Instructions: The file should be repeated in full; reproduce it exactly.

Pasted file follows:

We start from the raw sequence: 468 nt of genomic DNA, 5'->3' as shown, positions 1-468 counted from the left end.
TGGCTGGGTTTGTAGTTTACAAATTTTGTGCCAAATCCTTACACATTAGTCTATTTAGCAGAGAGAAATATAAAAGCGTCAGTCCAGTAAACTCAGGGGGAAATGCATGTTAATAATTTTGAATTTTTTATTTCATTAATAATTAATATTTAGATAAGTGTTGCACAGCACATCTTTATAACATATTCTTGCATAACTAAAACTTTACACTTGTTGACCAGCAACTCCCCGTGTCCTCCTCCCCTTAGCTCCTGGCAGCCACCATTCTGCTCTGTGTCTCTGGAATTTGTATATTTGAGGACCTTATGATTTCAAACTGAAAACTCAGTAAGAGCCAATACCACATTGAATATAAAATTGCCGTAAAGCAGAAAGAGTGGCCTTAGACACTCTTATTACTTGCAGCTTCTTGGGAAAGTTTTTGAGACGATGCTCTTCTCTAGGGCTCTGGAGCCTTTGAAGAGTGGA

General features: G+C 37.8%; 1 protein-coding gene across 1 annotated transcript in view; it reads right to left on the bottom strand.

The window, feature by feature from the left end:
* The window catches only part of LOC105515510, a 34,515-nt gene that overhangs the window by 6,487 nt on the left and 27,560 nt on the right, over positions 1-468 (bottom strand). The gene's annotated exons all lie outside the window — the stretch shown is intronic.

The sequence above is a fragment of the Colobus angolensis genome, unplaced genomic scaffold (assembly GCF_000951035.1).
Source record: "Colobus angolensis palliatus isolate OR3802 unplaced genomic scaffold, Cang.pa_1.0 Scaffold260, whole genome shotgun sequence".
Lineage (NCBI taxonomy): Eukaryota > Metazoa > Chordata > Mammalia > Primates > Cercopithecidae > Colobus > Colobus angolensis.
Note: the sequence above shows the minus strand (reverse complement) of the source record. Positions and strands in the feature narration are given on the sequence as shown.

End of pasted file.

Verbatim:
We start from the raw sequence: 468 nt of genomic DNA, 5'->3' as shown, positions 1-468 counted from the left end.
TGGCTGGGTTTGTAGTTTACAAATTTTGTGCCAAATCCTTACACATTAGTCTATTTAGCAGAGAGAAATATAAAAGCGTCAGTCCAGTAAACTCAGGGGGAAATGCATGTTAATAATTTTGAATTTTTTATTTCATTAATAATTAATATTTAGATAAGTGTTGCACAGCACATCTTTATAACATATTCTTGCATAACTAAAACTTTACACTTGTTGACCAGCAACTCCCCGTGTCCTCCTCCCCTTAGCTCCTGGCAGCCACCATTCTGCTCTGTGTCTCTGGAATTTGTATATTTGAGGACCTTATGATTTCAAACTGAAAACTCAGTAAGAGCCAATACCACATTGAATATAAAATTGCCGTAAAGCAGAAAGAGTGGCCTTAGACACTCTTATTACTTGCAGCTTCTTGGGAAAGTTTTTGAGACGATGCTCTTCTCTAGGGCTCTGGAGCCTTTGAAGAGTGGA

General features: G+C 37.8%; 1 protein-coding gene across 1 annotated transcript in view; it reads right to left on the bottom strand.

The window, feature by feature from the left end:
* The window catches only part of LOC105515510, a 34,515-nt gene that overhangs the window by 6,487 nt on the left and 27,560 nt on the right, over positions 1-468 (bottom strand). The gene's annotated exons all lie outside the window — the stretch shown is intronic.

The sequence above is a fragment of the Colobus angolensis genome, unplaced genomic scaffold (assembly GCF_000951035.1).
Source record: "Colobus angolensis palliatus isolate OR3802 unplaced genomic scaffold, Cang.pa_1.0 Scaffold260, whole genome shotgun sequence".
Lineage (NCBI taxonomy): Eukaryota > Metazoa > Chordata > Mammalia > Primates > Cercopithecidae > Colobus > Colobus angolensis.
Note: the sequence above shows the minus strand (reverse complement) of the source record. Positions and strands in the feature narration are given on the sequence as shown.